The banquet was served by Vatel, the first cook in France, the gold and silver plate were of extraordinary beauty and value ; but Louis only whispered to his mother, “We will make him disgorge," and Anne of Austria, who liked and pitied the doomed man, had to. withhold her son by telling him that it would be an odious thing to arrest his host at a festival in his own honour.
A new comedy, 'Les Fâcheux,' written by Molière, was now acted in the open air, in front of a piece of ornamental water, through which, when all had taken their seats, an enchanted rock seemed to advance, and presently was transformed into a gigantic shell, whence emerged a goddess, round whom Tritons, Naiads, Nymphs, and Cupids, grouped themselves, while she spoke a prologue addressed. to the King, and beginning
Jeune, victorieux, sage, vaillant, auguste
The play was arranged so that it ended in time for darkness to permit a grand display of fireworks, in the midst of which Louis. drove off, only hardened against the man who had made such a display of wealth, as he considered, at the cost of his own treasury.
Still the blow was deferred. Louis was going to Nantes to preside at the Estates of Brittany, accompanied by his Ministers. Fouquet began to be uneasy, and fell ill when he reached Nantes, where he had a magnificent hotel. He struggled, however, with his fever, and rose in time to go to the Council at 7 A.M., because the King was going out hunting.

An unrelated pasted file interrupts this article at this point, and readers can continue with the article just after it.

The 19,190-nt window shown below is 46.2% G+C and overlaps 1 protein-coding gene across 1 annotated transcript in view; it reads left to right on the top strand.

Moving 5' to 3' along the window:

Louis had, however, given written orders to M. d'Artagnan, the Captain of a troop of Musqueteers of the Guard, and the streets were lined with armed men. The Council lasted as usual for some hours, and at 11 o'clock, as Fouquet was going home, he was met by d'Artagnan in the small square before the Cathedral; and the King's orders were held out to him.
'I thought I stood better with the King than any one in the kingdom,' sighed Fouquet. “Let us avoid éclat, I entreat you, Monsieur.'
The Musqueteer let him go into the house of a connection, the Archdeacon of Nantes, and there he was arrested, and taken away in a carriage to the Castle of Angers, a great fortress of the Plantagenets, his papers were searched, and his agent, the poet Pellisson, also imprisoned at Angers, but not allowed to see him.
When the tidings reached old Madame Fouquet, she fell on her knees, crying, 'I thank Thee, O my God; I always entreated Thee for his salvation. This is the road thereto.'
Fouquet had indeed been a very dissipated man in private life, and greedy and unscrupulous as a public servant; yet there was a reserve of piety in his heart, and his first entreaty was for a confessor; but it was long before this was granted, though his mother, wife, and daughter prayed fervently in the churches, and the old lady piteously addressed the Queens, both mother and daughter-in-law; but the ex- . amination of his papers only exasperated the King more against him. Yet he must have had a great charm about him. La Fontaine went and gazed in vain at the outside of his prison, was torn away with difficulty, and described the place in the lines